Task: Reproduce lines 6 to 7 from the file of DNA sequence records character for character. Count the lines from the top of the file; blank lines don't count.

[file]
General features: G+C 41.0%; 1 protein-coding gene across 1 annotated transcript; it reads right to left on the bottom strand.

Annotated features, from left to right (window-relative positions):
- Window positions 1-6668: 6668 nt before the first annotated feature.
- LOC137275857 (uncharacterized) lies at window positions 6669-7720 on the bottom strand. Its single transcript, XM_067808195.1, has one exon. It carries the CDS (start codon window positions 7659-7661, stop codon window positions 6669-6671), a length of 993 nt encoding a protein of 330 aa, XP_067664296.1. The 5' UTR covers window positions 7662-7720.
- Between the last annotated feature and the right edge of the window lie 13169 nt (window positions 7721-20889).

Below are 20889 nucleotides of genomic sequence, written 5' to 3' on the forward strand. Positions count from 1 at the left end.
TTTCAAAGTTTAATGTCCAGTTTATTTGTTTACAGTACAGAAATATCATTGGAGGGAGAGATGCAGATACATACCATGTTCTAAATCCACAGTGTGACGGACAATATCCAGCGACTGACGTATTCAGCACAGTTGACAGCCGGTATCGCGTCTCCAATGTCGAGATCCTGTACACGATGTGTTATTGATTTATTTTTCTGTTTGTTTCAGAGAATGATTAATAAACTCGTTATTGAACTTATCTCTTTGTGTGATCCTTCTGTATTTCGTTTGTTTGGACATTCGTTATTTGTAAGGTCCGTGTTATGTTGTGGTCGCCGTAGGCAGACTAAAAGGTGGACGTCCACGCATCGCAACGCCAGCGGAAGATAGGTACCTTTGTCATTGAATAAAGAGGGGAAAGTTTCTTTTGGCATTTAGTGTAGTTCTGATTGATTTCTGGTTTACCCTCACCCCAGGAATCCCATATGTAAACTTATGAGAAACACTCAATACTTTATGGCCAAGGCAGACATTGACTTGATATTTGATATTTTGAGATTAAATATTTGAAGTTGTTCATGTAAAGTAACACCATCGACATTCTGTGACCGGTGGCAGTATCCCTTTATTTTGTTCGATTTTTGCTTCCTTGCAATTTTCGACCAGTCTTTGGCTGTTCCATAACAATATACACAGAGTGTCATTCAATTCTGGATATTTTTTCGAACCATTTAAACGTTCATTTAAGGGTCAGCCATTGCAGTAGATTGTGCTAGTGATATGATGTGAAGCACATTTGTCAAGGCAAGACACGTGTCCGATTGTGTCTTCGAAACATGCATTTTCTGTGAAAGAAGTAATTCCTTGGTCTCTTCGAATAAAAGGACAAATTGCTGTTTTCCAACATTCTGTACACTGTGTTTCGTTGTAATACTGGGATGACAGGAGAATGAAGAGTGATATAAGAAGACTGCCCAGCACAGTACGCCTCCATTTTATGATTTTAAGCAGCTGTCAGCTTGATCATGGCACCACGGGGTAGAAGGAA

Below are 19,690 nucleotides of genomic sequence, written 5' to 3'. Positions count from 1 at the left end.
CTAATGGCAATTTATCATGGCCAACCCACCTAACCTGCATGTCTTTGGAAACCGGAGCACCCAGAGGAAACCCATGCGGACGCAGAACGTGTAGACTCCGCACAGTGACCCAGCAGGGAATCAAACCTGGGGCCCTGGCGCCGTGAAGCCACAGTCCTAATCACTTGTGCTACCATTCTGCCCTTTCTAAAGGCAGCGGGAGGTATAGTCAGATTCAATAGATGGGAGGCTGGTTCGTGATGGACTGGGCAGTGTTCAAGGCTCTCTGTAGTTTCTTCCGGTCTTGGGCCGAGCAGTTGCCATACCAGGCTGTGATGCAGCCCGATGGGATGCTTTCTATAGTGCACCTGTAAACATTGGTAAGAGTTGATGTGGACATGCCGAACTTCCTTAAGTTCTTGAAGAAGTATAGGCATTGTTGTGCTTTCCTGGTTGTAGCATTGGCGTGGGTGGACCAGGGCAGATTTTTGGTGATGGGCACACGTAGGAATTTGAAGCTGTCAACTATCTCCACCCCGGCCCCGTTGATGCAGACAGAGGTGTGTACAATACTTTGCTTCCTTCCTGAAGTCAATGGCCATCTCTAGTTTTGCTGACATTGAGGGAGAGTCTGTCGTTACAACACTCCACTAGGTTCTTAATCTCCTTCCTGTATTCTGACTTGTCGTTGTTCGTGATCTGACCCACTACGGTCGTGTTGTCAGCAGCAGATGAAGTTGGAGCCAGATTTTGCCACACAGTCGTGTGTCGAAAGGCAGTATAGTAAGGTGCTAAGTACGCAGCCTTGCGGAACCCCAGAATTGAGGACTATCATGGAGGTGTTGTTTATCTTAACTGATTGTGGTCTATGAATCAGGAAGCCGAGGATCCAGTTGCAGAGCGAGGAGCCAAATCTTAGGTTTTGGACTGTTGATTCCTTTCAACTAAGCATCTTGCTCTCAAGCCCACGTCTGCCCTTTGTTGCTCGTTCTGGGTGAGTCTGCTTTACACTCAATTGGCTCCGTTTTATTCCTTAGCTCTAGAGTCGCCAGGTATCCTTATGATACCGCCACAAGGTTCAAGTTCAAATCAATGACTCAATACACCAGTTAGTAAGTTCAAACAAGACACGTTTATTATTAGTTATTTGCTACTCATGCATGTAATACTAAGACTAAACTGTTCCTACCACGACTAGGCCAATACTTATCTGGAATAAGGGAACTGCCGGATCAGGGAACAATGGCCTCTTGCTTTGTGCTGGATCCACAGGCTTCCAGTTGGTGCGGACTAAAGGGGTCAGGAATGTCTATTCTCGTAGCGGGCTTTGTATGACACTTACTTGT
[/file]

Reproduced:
Below are 20889 nucleotides of genomic sequence, written 5' to 3' on the forward strand. Positions count from 1 at the left end.
TTTCAAAGTTTAATGTCCAGTTTATTTGTTTACAGTACAGAAATATCATTGGAGGGAGAGATGCAGATACATACCATGTTCTAAATCCACAGTGTGACGGACAATATCCAGCGACTGACGTATTCAGCACAGTTGACAGCCGGTATCGCGTCTCCAATGTCGAGATCCTGTACACGATGTGTTATTGATTTATTTTTCTGTTTGTTTCAGAGAATGATTAATAAACTCGTTATTGAACTTATCTCTTTGTGTGATCCTTCTGTATTTCGTTTGTTTGGACATTCGTTATTTGTAAGGTCCGTGTTATGTTGTGGTCGCCGTAGGCAGACTAAAAGGTGGACGTCCACGCATCGCAACGCCAGCGGAAGATAGGTACCTTTGTCATTGAATAAAGAGGGGAAAGTTTCTTTTGGCATTTAGTGTAGTTCTGATTGATTTCTGGTTTACCCTCACCCCAGGAATCCCATATGTAAACTTATGAGAAACACTCAATACTTTATGGCCAAGGCAGACATTGACTTGATATTTGATATTTTGAGATTAAATATTTGAAGTTGTTCATGTAAAGTAACACCATCGACATTCTGTGACCGGTGGCAGTATCCCTTTATTTTGTTCGATTTTTGCTTCCTTGCAATTTTCGACCAGTCTTTGGCTGTTCCATAACAATATACACAGAGTGTCATTCAATTCTGGATATTTTTTCGAACCATTTAAACGTTCATTTAAGGGTCAGCCATTGCAGTAGATTGTGCTAGTGATATGATGTGAAGCACATTTGTCAAGGCAAGACACGTGTCCGATTGTGTCTTCGAAACATGCATTTTCTGTGAAAGAAGTAATTCCTTGGTCTCTTCGAATAAAAGGACAAATTGCTGTTTTCCAACATTCTGTACACTGTGTTTCGTTGTAATACTGGGATGACAGGAGAATGAAGAGTGATATAAGAAGACTGCCCAGCACAGTACGCCTCCATTTTATGATTTTAAGCAGCTGTCAGCTTGATCATGGCACCACGGGGTAGAAGGAA